or ‘Yellin’ Ellen, the Kansas Tornado,’” Texas Quarterly 18 (Summer 1975): 16; Maryjo Wagner, “Farms, Families, and Reform: Women
in the Farmers’ Alliance and Populist Party” (Ph.D. diss., University of Oregon, 1986), 20.
Kansas History: A Journal of the Central Plains 29 (Winter 2006–2007): 246–265
Mary Elizabeth Lease
Lease’s activist roles moved well beyond those associated
with the briefly influential third-party Populist politics of
the Gilded Age, a time of intense class conflict in America as the nation adjusted to the wide-ranging and often
chaotic changes associated with the processes and consequences of a modernizing capitalist society. Lease was also
a teacher, homemaker, journalist, women’s club member,
women’s rights activist, temperance supporter, practicing
lawyer, Union Labor Party member, Knights of Labor activist, Irish Nationalist, socialist, Henry George reform advocate, Catholic Church member, Republican Party supporter
and political aid, “Bull Moose” campaign worker, and Progressive reformer. Lease apparently recognized the diverse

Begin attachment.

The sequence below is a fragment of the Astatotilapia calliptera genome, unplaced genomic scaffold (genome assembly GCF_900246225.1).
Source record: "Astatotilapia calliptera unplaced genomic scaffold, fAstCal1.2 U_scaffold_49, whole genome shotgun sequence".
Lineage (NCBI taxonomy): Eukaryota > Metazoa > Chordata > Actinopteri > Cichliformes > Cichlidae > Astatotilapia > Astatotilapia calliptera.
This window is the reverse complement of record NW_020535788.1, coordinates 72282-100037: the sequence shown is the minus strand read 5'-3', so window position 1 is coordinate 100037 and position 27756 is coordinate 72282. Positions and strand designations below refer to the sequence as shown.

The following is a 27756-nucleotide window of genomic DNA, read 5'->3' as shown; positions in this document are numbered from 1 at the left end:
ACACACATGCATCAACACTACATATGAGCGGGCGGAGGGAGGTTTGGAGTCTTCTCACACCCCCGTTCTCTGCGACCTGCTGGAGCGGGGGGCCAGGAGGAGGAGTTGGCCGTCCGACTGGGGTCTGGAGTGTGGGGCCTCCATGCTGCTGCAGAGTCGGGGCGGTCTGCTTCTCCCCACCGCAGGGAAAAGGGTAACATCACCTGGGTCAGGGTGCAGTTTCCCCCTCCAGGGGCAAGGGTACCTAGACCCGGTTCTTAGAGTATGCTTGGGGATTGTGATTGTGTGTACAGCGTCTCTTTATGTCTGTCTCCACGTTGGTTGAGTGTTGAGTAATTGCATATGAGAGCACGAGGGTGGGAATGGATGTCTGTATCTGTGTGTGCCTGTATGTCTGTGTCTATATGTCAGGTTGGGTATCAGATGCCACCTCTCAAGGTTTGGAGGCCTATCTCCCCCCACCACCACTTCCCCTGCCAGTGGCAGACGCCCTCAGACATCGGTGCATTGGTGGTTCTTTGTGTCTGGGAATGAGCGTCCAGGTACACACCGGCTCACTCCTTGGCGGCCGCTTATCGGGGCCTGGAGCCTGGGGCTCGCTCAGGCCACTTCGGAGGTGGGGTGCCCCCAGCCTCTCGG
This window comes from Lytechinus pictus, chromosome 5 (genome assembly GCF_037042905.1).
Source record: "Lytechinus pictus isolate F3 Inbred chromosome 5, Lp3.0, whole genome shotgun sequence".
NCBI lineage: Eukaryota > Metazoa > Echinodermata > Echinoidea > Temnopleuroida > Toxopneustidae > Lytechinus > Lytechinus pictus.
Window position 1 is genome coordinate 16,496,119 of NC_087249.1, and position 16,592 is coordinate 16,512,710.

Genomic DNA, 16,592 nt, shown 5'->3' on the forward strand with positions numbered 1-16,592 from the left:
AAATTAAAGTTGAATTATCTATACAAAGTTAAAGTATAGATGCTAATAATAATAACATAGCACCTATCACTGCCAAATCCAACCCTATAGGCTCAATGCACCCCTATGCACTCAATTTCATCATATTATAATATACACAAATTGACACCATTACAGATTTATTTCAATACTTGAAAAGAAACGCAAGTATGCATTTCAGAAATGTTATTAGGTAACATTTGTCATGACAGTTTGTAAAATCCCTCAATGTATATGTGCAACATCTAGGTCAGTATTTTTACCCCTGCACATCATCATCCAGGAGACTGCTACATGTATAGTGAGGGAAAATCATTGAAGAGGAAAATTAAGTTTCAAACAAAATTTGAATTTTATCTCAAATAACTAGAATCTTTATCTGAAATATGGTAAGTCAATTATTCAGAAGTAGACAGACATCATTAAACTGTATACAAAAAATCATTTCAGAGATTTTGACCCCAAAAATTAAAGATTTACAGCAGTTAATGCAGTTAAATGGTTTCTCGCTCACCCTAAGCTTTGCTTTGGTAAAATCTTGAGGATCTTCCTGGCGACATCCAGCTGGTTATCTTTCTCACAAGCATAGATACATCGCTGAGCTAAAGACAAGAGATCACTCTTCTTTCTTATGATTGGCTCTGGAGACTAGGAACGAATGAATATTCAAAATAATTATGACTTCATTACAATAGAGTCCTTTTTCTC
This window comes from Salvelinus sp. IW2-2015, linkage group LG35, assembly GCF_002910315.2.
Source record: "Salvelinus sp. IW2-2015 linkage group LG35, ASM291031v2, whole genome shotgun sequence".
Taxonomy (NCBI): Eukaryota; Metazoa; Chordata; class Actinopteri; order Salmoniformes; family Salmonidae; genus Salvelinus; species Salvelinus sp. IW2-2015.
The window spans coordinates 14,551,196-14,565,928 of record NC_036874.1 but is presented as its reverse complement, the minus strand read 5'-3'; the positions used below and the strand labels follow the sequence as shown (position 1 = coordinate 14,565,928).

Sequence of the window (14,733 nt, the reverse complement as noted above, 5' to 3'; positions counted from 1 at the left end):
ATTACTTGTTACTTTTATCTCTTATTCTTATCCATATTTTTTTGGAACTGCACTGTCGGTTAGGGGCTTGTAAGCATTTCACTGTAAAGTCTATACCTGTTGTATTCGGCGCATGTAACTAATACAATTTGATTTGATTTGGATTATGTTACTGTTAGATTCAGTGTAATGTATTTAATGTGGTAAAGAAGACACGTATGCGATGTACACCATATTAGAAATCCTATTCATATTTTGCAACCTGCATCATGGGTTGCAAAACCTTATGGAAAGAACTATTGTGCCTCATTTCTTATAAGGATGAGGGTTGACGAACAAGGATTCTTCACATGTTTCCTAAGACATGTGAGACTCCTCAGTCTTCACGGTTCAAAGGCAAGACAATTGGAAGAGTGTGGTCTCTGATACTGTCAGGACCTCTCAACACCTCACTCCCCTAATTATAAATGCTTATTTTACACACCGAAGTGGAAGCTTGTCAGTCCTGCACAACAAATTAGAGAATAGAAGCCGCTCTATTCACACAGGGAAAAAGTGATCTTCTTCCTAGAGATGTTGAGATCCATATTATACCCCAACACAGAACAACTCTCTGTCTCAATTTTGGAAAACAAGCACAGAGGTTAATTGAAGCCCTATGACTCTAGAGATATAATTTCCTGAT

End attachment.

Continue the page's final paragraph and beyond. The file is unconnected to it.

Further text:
nature of her own career as an “advocate” or cause joiner
when she explained in an interview toward the end of her
life that she used her “energy … to advocate the cause of
the underdog.”3 Despite her many endeavors, Lease’s contribution to the 1890s Populist movement remains her most
celebrated and well-recorded role.
Mary Lease’s Populist Party story particularly illustrates how gender conventions and the related complexities
of class and ethnic identity shaped late-nineteenth-century
American politics. An investigation of how and why Lease
moved into overtly public activities at a time when women’s access to public political realms was severely limited
reveals how women’s status was changing during this dynamic period. Lease’s political success and national fame
developed in part because she quickly learned how to manipulate American political culture and use traditional male
party-politicking styles to assume a public platform. Opponents attacked Lease’s presumed gender-role deviance
by portraying her as a man, as physically masculine, as an
unfit mother, and as a general threat to the social order.
Lease’s supporters extolled her reputed masculine traits